Strain v. McFadden et al

Filing 8

ORDER OF DISMISSAL. Signed by Judge JEFFREY S. WHITE on 11/29/10. (jjoS, COURT STAFF) (Filed on 11/29/2010)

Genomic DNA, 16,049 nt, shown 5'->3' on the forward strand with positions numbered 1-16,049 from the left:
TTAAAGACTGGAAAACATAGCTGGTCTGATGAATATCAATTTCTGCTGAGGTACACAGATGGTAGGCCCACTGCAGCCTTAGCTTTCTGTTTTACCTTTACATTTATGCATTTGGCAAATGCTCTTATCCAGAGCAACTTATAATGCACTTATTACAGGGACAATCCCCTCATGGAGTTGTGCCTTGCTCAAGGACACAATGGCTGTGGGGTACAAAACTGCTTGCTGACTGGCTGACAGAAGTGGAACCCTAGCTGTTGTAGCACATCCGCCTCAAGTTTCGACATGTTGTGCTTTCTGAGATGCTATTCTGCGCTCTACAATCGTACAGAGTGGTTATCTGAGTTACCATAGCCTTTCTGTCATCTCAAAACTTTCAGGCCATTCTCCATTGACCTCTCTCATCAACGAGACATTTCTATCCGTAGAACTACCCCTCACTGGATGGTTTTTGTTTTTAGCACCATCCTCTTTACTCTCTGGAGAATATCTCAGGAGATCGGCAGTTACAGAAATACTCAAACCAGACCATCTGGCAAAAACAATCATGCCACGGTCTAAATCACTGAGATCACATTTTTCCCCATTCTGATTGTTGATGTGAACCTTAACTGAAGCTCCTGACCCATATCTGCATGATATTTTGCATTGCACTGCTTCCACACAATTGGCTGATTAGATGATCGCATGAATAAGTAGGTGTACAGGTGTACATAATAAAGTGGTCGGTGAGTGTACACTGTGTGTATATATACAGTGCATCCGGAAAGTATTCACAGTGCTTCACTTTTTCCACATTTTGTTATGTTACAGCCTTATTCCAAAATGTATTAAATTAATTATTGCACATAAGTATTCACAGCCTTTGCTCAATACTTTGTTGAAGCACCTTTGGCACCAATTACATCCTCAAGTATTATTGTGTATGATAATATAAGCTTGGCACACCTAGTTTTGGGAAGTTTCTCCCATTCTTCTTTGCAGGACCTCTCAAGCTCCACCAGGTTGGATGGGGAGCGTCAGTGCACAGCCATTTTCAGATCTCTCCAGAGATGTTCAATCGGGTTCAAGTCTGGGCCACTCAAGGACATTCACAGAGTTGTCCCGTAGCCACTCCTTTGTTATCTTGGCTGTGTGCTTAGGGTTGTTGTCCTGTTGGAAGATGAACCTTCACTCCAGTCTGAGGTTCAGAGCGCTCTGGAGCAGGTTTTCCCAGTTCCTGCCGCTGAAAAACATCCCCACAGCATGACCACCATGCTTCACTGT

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Strain v. McFadden et al Doc. 8 1 2 3 4 5 6 7 8 9 10 11 12 13 14 15 16 17 18 19 20 21 22 23 24 25 26 27 28 IN THE UNITED STATES DISTRICT COURT FOR THE NORTHERN DISTRICT OF CALIFORNIA BARBARA STRAIN, ) ) ) Plaintiff, ) ) v. ) ) ROBERT MCFADDEN, et al., ) ) Defendants. __________________________________ ) No. C 10-3787 JSW (PR) ORDER OF DISMISSAL INTRODUCTION Plaintiff, a federal prisoner proceeding pro se, filed this civil rights complaint against officials of the Bureau of Prisons and the Federal Correctional Institute in Dublin, California, where Plaintiff is incarcerated. Her application to proceed in forma pauperis is granted in a separate order. This Court now reviews the complaint pursuant to 28 U.S.C. 1915A, and dismisses it without prejudice. STANDARD OF REVIEW Federal courts must engage in a preliminary screening of cases in which prisoners seek redress from a governmental entity or officer or employee of a governmental entity. 28 U.S.C. 1915A(a). The Court must identify cognizable claims or dismiss the complaint, or any portion of the complaint, if the complaint "is frivolous, malicious, or fails to state a claim upon which relief may be granted," or "seeks monetary relief from a defendant who is immune from such relief." Id. 1915A(b). Pro se pleadings must be liberally construed. Balistreri v. Pacifica Police Dep't, 901 F.2d 696, 699 (9th Cir. 1990). Dockets.Justia.com 1 2 3 4 5 6 7 8 9 10 11 12 13 14 15 16 17 18 19 20 21 22 23 24 25 26 27 28 Federal Rule of Civil Procedure 8(a)(2) requires only "a short and plain statement of the claim showing that the pleader is entitled to relief." "Specific facts are not necessary; the statement need only '"give the defendant fair notice of what the . . . . claim is and the grounds upon which it rests."'" Erickson v. Pardus, 127 S. Ct. 2197, 2200 (2007) (citations omitted). Although in order to state a claim a complaint "does not need detailed factual allegations, . . . a plaintiff's obligation to provide the 'grounds of his 'entitle[ment] to relief' requires more than labels and conclusions, and a formulaic recitation of the elements of a cause of action will not do. . . . Factual allegations must be enough to raise a right to relief above the speculative level." Bell Atlantic Corp. v. Twombly, 127 S. Ct. 1955, 1964-65 (2007) (citations omitted). A complaint must proffer "enough facts to state a claim for relief that is plausible on its face." Id. at 1974. Pro se pleadings must be liberally construed. Balistreri v. Pacifica Police Dep't, 901 F.2d 696, 699 (9th Cir. 1990). LEGAL CLAIMS Plaintiff contends that Defendants improperly disciplined her for violating prison rules against possession of certain kinds of property. She further alleges that she forfeited 84 days of good time credits as part of the punishment for violating prison rules. Plaintiff seeks to have the time credits restored. A claim that, if proven, would restore time credits is properly raised in a federal habeas petition, not a civil rights complaint, because if the claim is proven true would entitle her to earlier release. See Butterfield v. Bail, 120 F.3d 1023, 1024 (9th Cir. 1997); Young v. Kenny, 907 F.2d 874, 876-78 (9th Cir. 1990); Bostic v. Carlson, 884 F.2d 1267, 1269 (9th Cir. 1989); see also Calderon v. Ashmus, 523 U.S. 740, 747 (1998) (any claim by a prisoner attacking the duration of his confinement must be brought under the habeas sections of Title 28 of the United States Code). Because Plaintiff forfeited time credits in connection with her discipline, if her challenge to those disciplinary proceedings were successful and her time credits restored, then the duration of her custody would be shortened. Thus, Plaintiff's sole avenue for challenging the disciplinary proceedings in 1 2 3 4 5 6 7 8 9 10 11 12 13 14 15 16 17 18 19 20 21 22 23 24 25 26 27 28 federal court is to file a petition for writ of habeas corpus. Plaintiff also seeks money damages. A claim for damages arising from a prison disciplinary decisions that involve a loss of good time credits, as is the case here, is not cognizable until the disciplinary decision has been invalidated. See Sheldon v. Hundley, 83 F.3d 231, 233 (8th Cir. 1996) (citing Heck v. Humphrey, 512 U.S. 477, 486-487 (1994)). Accordingly, this action will be dismissed without prejudice to Plaintiff's raising her claims to restore the time credits in a federal habeas petition. See Trimble v. City of Santa Rosa, 49 F.3d 583, 586 (9th Cir. 1995). Plaintiff may raise claims for money damages based upon the disciplinary hearings only if the disciplinary findings are ever invalidated, dismissed, or expunged. See id. CONCLUSION This case is DISMISSED without prejudice. The Clerk shall enter judgment and close the file. IT IS SO ORDERED. DATED: November 29, 2010 JEFFREY S. WHITE United States District Judge 1 2 3 4 5 6 7 8 9 10 11 12 13 14 15 16 17 18 19 20 21 22 23 24 25 26 27 28 Barbara Strain 13286-006 FCI Dublin 5701 8th Street Camp Parks, CA 94568 Dated: November 29, 2010 BARBARA STRAIN, Plaintiff, v. UNITED STATES DISTRICT COURT FOR THE NORTHERN DISTRICT OF CALIFORNIA Case Number: CV10-03787 JSW CERTIFICATE OF SERVICE ROBERT MCFADDEN et al, Defendant. / I, the undersigned, hereby certify that I am an employee in the Office of the Clerk, U.S. District Court, Northern District of California. That on November 29, 2010, I SERVED a true and correct copy(ies) of the attached, by placing said copy(ies) in a postage paid envelope addressed to the person(s) hereinafter listed, by depositing said envelope in the U.S. Mail, or by placing said copy(ies) into an inter-office delivery receptacle located in the Clerk's office. Richard W. Wieking, Clerk By: Jennifer Ottolini, Deputy Clerk

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